The other morning, I woke up and, as always, headed straight for my office. When I flipped on the light switch, however, I thought the house had been hit by a bomb. Where the wall of bookcases used to be there was nothing but glaringly white Sheetrock. All, and I mean all, of my books were gone. I bee-lined back to my bedroom and found the books on my nightstand missing as well … the same for in my bathroom, in the den, in my car. What ….?
Yes, it was a dream and a really horrible one! The absence of books in my physical spaces was alarming; the thought of never having a book to read and feel and smell was devastating. I doubt I would have been comforted, even in my dream, had an electronic device holding my accumulated library been left in the wake of the destruction.
One of the greatest gifts I ever received from my parents and teachers was a powerful love of books. I feel blessed by all the books I’ve enjoyed over the years. Books foster community and, at times, they’ve been my best friends. Without apology, I say no electronic reading device would ever be able to do that.
E-Books Make a Lot of Sense.
It’s true that e-books make sense if you want to carry an entire book collection in your backpack. They make sense if you want to switch from one book to another with ease. And they also are extremely practical if you want to acquire them from the comfort of your home. Bonus: In most cases, you can read electronic books in the dark with the light of the device alone. They’re also cheaper than their paper counterparts (though you do need to factor in the cost of the electronic reader and Wi-Fi).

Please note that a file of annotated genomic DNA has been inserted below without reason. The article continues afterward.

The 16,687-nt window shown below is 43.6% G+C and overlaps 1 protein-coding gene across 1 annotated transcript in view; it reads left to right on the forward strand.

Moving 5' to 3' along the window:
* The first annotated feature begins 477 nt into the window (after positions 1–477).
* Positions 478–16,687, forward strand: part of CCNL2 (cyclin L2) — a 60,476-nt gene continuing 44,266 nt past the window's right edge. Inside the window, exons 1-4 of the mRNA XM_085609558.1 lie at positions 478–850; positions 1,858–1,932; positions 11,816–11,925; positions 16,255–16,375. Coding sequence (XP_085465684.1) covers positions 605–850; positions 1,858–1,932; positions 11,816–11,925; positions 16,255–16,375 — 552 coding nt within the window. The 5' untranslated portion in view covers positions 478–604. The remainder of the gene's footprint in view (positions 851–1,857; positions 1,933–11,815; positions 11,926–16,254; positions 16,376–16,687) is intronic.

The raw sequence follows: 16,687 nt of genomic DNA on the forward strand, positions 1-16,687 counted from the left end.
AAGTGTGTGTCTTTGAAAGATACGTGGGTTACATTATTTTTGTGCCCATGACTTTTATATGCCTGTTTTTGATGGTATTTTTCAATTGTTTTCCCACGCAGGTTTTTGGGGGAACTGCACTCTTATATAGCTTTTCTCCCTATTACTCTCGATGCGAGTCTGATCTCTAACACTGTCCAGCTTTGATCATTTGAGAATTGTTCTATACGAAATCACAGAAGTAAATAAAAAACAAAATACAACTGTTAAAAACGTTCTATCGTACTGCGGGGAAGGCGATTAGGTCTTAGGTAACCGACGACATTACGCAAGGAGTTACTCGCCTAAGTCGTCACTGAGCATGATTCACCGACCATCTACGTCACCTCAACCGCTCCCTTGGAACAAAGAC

But no electronic device is going to look or feel as beautiful and comforting as a book fashioned from paper. For some, like me, the smell alone of print editions is intoxicating. It takes me right back to the paper I first used as a grade schooler learning penmanship. Others are moved by the story each book tells in itself, of the many hands cradling it as words formed images in readers’ minds. Notice how most older book covers are dry but slightly shiny from the palm oil of thousands of hands.
Bookstores and hard-copy books will never go away.
The good news is that books are back! Nope, you and I both know they never really went away, and they won’t ever go away entirely — or not for a very, very, very long time. I suppose at some point we’ll have the text electronically implanted into our consciousness at either the bookstore or library (if the latter, someone will probably come along and erase it from your memory later), but even that seems improbable. Why? Relationship, for starters. Someone reading a print edition establishes a strong bond with the book itself, as compared with e-book consumers, who may be easily tempted away by advertising, e-mail, and messaging interruptions.
Libraries present a whole different issue.
Libraries are magical institutions, where staff devote time, energy, and research to get books for readers, even if that means acquiring them from another library, perhaps even in another state! All for free! And while I enjoy wandering the stacks, I LOVE that I can reserve books from my laptop and have them delivered to my local branch. I love the library, but don’t get me started on that diatribe.
I’ll bet book-sellers were initially worried that libraries would negate the need or desire for bookstores. But that didn’t happen. It didn’t happen because true book lovers want a long-term relationship with books. They value the love and devotion it takes to produce print editions.
I’m not ashamed to say I get a rush, a certain feeling of excitement when I enter Copperfield’s, our local independent book seller. The minute I open the door and catch that waft of card stock, I just know I’ll not leave empty-handed.
It’s obvious. I’m passionate about books. If push came to shove, it wouldn’t matter if I read them in hard-copy or electronically. I’m glad I have the choice though. There will always be space in my life for the printed pages of books.
Care to weigh in on this subject?